In the seven years of his captivity, Stayner was enrolled in eight different schools in Sonoma and Mendocino Counties. Steven attended 2nd grade through 9th grade as the “adopted” son of Parnell.
Parnell keep his captive in Yosemite and in a cabin in Catheys Valley but In 1973, they moved northwest to Sonoma County to a trailer park in Santa Rosa and Parnell enrolled Steven (now “Dennis”) at Steele Lane Elementary.
How on earth can you enroll a student without any previous school records? Well this was back in 1973 and I assume things were a bit looser then. But it still begs the question: why weren’t more questions asked about Steele Lane’s newest student and his strange father?
Moreover, the Stayner family had sent missing child posters to many of the districts and schools Steven ended up attending but somehow these posters never found their way onto bulletin boards in school offices or teacher’s lounges.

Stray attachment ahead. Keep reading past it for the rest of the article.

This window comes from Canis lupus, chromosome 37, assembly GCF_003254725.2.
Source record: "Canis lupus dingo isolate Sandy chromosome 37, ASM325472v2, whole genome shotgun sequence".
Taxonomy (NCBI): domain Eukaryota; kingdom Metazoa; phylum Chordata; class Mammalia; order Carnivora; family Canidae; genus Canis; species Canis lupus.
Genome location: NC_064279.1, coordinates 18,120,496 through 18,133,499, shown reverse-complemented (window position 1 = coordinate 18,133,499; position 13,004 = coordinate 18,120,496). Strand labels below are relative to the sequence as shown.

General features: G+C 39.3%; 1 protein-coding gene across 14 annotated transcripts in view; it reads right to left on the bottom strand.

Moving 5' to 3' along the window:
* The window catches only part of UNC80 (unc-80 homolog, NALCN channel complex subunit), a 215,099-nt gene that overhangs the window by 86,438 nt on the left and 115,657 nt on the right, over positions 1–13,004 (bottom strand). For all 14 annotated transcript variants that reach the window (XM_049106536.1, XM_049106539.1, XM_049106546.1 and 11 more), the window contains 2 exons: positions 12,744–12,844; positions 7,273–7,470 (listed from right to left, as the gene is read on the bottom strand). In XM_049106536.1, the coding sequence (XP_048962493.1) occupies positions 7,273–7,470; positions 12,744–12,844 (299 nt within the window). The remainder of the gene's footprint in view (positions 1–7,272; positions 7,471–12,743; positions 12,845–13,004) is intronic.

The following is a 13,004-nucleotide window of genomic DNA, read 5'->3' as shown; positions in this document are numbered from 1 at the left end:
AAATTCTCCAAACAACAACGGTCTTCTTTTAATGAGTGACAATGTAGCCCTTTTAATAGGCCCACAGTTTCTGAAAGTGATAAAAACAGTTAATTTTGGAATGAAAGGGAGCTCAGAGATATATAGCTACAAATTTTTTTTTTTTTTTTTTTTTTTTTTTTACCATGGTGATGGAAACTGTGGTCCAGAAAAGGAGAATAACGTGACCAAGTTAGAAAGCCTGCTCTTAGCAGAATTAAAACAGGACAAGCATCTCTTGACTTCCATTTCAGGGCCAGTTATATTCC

I try to put myself in his teacher’s shoes. Would I have seen the signs? Would I have seen the red flags waving? Often times there are things happening at home that we never know about which can affect their behavior and performance in the classroom. Sometimes it feels like you are just seeing the proverbial tip of the iceberg. As a State Mandated Reporter, teachers are required by law to report any signs of abuse or neglect. But did young “Dennis” show those signs?
Sketching notes: for the featured sketch I could have sketched a few different schools that Steven attended in Sonoma County but I chose Kawana Springs Elementary ( Kawana Elementary in the 1970s) because this is where Steven Stayner attended fourth grade.